When using an Intra-adaptivity approach, highly complex LOs need to be built, owing to the numerous variables that need to be considered in the adaptivity process, as stated in (Ruiz et al. 2008). In (Monacis et al, 2009) the authors built an adaptive learning object using the standard SCORM, which dynamically related different learning contents to students’ cognitive styles. In order to define the personalized learning paths for each student, the authors defined a set of navigation rules and a questionnaire to acquire the cognitive style.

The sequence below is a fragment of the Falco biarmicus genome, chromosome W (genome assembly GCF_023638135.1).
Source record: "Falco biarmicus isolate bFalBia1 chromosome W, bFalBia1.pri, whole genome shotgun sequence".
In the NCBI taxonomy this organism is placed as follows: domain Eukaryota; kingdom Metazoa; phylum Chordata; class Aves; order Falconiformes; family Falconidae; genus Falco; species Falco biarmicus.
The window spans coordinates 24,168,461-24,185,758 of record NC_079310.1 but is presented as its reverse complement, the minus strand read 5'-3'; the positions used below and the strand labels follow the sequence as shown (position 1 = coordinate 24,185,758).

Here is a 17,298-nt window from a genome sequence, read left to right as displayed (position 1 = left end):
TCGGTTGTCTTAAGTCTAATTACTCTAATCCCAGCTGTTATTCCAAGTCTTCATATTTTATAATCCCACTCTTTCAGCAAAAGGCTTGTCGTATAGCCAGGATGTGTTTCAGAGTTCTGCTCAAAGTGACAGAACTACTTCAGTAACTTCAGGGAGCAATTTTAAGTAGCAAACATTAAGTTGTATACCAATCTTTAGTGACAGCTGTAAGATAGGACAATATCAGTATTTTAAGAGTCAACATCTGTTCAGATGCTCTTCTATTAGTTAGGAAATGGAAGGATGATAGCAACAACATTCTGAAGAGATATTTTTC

In Pollyana and Silveira (Pollyana & Silveira, 2006) a six-tiered architecture for adaptive learning objects is presented, that organizes the information in a macrostructure in order to standardize learners’ profiles, learning objectives, structure of courses and so on. The “Course tier” allows learning objectives to be defined so that for each course the expected skills and abilities are stated; the “Reusable LOs tier” allows the characteristics related to each learning objective to be defined; the “Apprentice Model Tier” keeps track of students' historical information; the “Learning Styles Tier” keeps track of the student’s learning style in all its dimensions; the “Presentation tier” is responsible for the dynamic generation of a suitable display of learning objects according to the learner’s profile, taking into account his/her inferred learning styles for a certain learning context. The Presentation tier is composed of two parts: a “Learning Objects Model”, which describes all the learning objects that are to be used in the learning context, and an “Apprentice Profile”, formed by the learner’s historical profile and by learning styles that are detected according to the specific learning context.